Cramer: Is Dow 20,000 the Market's Kryptonite?
Posted at 4:06 p.m. EDT on Tuesday, Dec. 13, 2016
Look at these breakouts! There are so many of them they are hard to count. You see Qualcomm (QCOM) - Get Report making its big move, having just fallen to $64 last week on worries about China. (Qualcomm is part of TheStreet's Dividend Stock Advisor portfolio.)
And the growth oils are trying to take out their best levels.
All in one day. Yet as I said in one of Tuesday's videos, every time the Dow gets near 20,000, we are going to sell off.
It's just the kind of program selling you have to get used to.
Don't think anything of it. Pick the right stocks and you will be fine. Sell the extended ones if you have to.
But remember, Dow 20,000, as unimportant as it should be, will matter and many people will want to sell each time we get near it because it does scream "top" to so many.
Don't be that narrow. Just think about what's worth owning and forget about it even as others certainly won't let you do so because it is a historic marker--whether we care or like it or not.
Action Alerts PLUS, which Cramer co-manages as a charitable trust, is long WBA.
Cramer: Rate-Hike Silver Linings Playbook Gets Dusted Off
Posted at 1:14 p.m. EDT on Tueday, Dec. 13, 2016
Don't look now, but guess who's back. None other than FANG. In fact, FANG's leading the charge higher after spending some time in the penalty box. Yep, as the Trump rally continues to unfold and Dow 20,000 beckons, we have to marvel that there's still one more rotation going on, this time back into the Nasdaq, most particularly Facebook (FB) - Get Report , Amazon (AMZN) - Get Report , Netflix (NFLX) - Get Report and Google (GOOGL) - Get Report , now Alphabet.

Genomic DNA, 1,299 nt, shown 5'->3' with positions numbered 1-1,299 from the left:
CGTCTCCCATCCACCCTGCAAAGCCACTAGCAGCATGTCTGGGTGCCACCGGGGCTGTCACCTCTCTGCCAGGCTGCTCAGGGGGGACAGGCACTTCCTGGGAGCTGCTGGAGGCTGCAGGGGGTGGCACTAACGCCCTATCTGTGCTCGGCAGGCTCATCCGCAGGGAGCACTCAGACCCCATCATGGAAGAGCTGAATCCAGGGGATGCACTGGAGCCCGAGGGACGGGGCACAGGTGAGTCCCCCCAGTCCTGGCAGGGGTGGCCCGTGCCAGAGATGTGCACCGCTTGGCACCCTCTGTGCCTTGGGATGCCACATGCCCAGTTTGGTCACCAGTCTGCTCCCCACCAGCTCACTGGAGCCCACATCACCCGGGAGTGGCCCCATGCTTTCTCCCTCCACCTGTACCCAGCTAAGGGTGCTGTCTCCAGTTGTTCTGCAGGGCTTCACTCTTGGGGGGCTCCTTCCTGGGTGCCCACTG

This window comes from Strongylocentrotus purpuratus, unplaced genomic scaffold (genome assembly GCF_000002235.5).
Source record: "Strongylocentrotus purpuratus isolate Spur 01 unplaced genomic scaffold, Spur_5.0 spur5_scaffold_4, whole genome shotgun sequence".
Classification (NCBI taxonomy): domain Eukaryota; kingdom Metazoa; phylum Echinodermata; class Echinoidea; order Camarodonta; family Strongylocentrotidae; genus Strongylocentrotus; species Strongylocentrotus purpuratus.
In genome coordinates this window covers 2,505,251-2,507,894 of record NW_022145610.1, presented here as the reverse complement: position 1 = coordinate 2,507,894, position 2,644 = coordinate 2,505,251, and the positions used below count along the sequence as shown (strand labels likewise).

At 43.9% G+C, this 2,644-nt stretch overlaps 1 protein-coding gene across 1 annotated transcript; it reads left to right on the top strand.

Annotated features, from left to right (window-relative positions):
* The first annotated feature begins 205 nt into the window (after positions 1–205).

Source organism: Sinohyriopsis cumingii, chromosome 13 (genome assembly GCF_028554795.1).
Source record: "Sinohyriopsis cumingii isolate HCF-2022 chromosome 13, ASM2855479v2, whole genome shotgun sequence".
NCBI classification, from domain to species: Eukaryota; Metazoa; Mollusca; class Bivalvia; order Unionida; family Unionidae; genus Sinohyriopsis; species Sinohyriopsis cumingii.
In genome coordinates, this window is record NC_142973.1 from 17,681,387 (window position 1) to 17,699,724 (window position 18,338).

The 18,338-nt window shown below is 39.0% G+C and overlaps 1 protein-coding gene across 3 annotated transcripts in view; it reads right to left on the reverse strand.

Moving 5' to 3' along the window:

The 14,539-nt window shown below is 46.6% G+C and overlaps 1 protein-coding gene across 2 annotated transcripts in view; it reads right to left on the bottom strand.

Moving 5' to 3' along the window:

What gives? How does this happen?
First, as we pointed out last week, tech never really goes out of style. If it's really good, it just seethes and simmers and waits and then pounces.
This is an age-old pattern, and the reason why we urged you last week not to abandon the group but to buy them on the way down. Why does it always work?
A couple of reasons.
First, these stories truly have no flies on them. They each have a very good story to tell, and when we get a major move into the industrials and they begin to get stretched in valuation, we naturally decide, hey, these uber-growth stocks are no longer so expensive vs. the rest of the market.
Take Facebook. We know that we look at this company in what is known as the out years. By some counts, Facebook's stock is selling at only slightly more than the average stock now that it has moved up a lot. That's absurd, the company's got faster growth than just about any current large-capitalization company.
Amazon? We haven't heard much lately about it, but think about the interview yesterday with Philip Hawkins, CEO of DCT Industrial Trust, talking about the great demand for distribution centers for Amazon and the rest of e-commerce. That's the strongest part of the economy. How can you not own Amazon? (Amazon is part of TheStreet's Growth Seeker portfolio.)